We Are Social’s Tuesday Tune-Up #218
Facebook and Twitter are the top social networks currently used by marketers (84.7% and 65.8% of companies respectively) but Instagram will replace Twitter in the next two years according to a new report.
Already used by 32.3% of marketers, it is projected to increase to 48.8% in 2016 before overtaking Twitter in 2017, by when 70.7% of companies will be using it for marketing purposes. Very impressive considering how recently Instagram opened their platform for advertising. And as early reports suggest that Instagram’s product performs on par or better than Facebook, the future is looking very bright for Facebook’s attractive sister platform.
Facebook tests live video streaming
With Periscope being very much the poster child of the live social video trend, Facebook has predictably swooped in to claim its own piece of the action by beginning to test Live Video with a small percentage of iPhone users in the US. They will be able to share live streamed video content with their friends, during which users will see the number of live viewers, the names of friends who are tuning in as well as real-time comments (aka Periscope).
No sleep for brand customer services as Facebook add new tools
Facebook has introduced even more tools to assist marketers with customer service. According to Facebook, messages to pages run by businesses have doubled in the past year. Pages will be able to set their own responsiveness times to manage customer expectations but also set themselves to ‘away’ outside of business hours or when they need a big toilet for instance. Customer service personnel will also be able to leave notes on users’ messages, like: “a-hole alert!” but probably more professional.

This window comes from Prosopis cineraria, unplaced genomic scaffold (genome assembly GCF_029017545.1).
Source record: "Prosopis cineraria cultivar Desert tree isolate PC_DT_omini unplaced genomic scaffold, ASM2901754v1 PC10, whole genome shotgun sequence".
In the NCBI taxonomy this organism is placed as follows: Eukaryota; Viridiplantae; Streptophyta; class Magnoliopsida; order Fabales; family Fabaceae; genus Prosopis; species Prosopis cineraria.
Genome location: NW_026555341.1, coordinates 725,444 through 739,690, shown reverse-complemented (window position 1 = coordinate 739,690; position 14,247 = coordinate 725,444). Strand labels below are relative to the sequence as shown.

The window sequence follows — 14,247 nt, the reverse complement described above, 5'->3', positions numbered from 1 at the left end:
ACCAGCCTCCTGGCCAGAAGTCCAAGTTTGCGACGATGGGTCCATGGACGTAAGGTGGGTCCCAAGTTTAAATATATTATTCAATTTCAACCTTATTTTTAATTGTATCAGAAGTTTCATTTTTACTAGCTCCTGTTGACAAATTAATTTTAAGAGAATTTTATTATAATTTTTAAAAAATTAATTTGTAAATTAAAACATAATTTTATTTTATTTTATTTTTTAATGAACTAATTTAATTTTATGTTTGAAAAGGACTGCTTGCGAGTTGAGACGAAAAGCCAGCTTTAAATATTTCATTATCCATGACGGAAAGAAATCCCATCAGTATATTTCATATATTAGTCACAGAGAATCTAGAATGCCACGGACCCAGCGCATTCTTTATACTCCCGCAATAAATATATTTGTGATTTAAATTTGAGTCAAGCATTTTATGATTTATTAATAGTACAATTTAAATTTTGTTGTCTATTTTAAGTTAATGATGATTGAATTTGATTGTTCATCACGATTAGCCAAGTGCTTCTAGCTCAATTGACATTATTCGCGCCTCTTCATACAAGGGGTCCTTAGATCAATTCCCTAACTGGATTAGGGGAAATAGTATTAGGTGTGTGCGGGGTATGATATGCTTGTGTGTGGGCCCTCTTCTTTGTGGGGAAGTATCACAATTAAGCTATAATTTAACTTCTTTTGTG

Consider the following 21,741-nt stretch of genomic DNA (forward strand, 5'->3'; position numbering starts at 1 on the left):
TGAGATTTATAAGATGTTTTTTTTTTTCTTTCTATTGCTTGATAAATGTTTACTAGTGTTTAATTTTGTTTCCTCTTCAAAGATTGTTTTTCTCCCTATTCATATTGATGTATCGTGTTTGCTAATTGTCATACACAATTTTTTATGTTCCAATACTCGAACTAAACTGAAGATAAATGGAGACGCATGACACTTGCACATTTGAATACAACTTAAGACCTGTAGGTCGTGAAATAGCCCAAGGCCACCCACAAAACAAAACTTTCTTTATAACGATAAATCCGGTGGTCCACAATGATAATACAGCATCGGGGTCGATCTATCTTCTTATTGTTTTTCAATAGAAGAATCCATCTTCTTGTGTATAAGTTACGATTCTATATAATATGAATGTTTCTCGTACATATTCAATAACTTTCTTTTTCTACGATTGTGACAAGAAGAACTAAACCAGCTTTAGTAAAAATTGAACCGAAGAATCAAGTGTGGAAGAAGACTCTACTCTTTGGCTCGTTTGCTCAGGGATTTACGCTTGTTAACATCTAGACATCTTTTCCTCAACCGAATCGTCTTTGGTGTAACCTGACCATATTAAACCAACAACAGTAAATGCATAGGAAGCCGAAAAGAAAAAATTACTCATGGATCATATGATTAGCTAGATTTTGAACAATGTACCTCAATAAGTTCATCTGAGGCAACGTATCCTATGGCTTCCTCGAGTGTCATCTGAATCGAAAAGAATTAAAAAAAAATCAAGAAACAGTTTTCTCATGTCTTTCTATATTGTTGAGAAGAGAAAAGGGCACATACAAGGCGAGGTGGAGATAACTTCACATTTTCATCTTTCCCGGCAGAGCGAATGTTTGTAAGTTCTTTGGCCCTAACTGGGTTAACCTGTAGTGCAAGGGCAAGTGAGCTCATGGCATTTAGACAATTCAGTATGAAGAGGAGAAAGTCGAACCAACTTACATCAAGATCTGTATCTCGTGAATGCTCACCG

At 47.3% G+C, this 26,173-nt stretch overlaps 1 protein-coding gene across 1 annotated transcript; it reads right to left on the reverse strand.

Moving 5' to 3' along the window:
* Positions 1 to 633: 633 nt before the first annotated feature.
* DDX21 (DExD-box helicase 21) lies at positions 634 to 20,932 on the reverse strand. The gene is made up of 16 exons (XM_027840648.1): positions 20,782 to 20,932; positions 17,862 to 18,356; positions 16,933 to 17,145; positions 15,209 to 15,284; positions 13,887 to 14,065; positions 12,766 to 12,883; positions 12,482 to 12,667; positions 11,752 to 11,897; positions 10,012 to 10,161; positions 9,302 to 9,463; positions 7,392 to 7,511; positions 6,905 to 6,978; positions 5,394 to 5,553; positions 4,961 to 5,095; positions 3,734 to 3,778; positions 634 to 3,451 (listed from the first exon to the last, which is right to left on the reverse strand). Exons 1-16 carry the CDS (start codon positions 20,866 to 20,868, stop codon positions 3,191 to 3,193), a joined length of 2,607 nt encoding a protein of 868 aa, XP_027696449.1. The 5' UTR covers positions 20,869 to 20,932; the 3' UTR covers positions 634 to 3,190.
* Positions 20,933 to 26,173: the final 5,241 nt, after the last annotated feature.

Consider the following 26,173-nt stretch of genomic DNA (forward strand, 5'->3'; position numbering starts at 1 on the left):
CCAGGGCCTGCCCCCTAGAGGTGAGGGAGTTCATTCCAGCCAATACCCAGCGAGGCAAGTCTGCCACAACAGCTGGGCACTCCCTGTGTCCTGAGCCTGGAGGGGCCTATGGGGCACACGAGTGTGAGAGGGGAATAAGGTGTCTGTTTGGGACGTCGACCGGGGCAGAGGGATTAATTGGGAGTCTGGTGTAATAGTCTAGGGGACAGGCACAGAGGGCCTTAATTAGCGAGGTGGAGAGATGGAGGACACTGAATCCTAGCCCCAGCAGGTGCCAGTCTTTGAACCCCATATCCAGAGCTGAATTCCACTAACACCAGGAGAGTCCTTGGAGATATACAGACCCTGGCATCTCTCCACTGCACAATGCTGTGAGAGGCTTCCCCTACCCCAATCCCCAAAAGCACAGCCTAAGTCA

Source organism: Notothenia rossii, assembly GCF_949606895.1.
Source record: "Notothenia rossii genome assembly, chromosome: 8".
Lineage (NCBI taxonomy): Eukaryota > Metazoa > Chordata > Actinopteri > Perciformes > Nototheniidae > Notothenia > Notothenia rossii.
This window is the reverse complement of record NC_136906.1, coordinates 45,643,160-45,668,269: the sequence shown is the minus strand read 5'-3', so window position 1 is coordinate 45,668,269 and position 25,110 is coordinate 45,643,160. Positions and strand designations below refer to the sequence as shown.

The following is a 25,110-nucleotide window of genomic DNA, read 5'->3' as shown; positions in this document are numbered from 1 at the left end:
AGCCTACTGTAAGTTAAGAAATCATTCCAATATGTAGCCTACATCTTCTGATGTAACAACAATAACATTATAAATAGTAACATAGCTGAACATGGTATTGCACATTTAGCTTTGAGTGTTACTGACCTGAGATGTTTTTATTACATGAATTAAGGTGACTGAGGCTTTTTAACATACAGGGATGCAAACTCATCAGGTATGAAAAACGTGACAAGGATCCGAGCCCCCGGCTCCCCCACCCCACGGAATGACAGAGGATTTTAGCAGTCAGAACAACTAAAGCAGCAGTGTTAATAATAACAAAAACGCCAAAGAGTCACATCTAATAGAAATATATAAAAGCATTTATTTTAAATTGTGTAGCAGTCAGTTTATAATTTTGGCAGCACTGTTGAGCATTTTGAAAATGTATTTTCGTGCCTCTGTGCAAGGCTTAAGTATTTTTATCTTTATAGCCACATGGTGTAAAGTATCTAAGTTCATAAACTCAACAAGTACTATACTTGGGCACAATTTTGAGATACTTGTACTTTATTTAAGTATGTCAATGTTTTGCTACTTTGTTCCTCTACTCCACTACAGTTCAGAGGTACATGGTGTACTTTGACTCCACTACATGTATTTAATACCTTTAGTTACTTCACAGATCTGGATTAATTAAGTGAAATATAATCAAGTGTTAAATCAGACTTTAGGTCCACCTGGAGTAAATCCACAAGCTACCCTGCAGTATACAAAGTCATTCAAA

Twitter is testing non-chronological timelines
Twitter has begun testing non-chronological timelines to an initial reaction of confusion. A Twitter spokesperson has said: “This is an experiment. We’re continuing to explore ways to surface the best content for people using Twitter.”
Twitter extends ads to logged-out users
Although 307 million people log in to Twitter monthly to check their updates, 500 million people visit who aren’t logged in. Until now, Twitter hasn’t been able to make any money from these logged-out users – that is until now. The platform has just started testing ads on people who aren’t logged in, who mainly come to the site through Google searches, e-mail links or tweets embedded on third-party sites.
Twitter changes image format
Twitter has made an update that means the end of unfortunate image crops when uploading your photo updates. Now photos will be uploaded in the size they were intended and this comes as part of its mission to move away from being a text-based service.
Pinterest acquisitions boost e-commerce and image recognition
Pinterest’s acquisitions rise to nine following an announcement that they’ve bought Pext and The Hunt. The former is a a meme generator, the latter helps users find fashion items by posting an image of it for The Hunt’s community to locate faster than a bunch of Beliebers can find Justin’s latest Instagram crush.
Whisper doubles its audience in six months
Anonymous social platform Whisper has reported that it now has 20 million monthly users, which is twice as many as it had in May. It cannot be denied that the closure of rival app Secret may have something to do with this; where else is one meant to air their filthy Gandalf fantasies? It has also been pulling in some top advertisers with Coca-Cola and Disney/Pixar using the platform.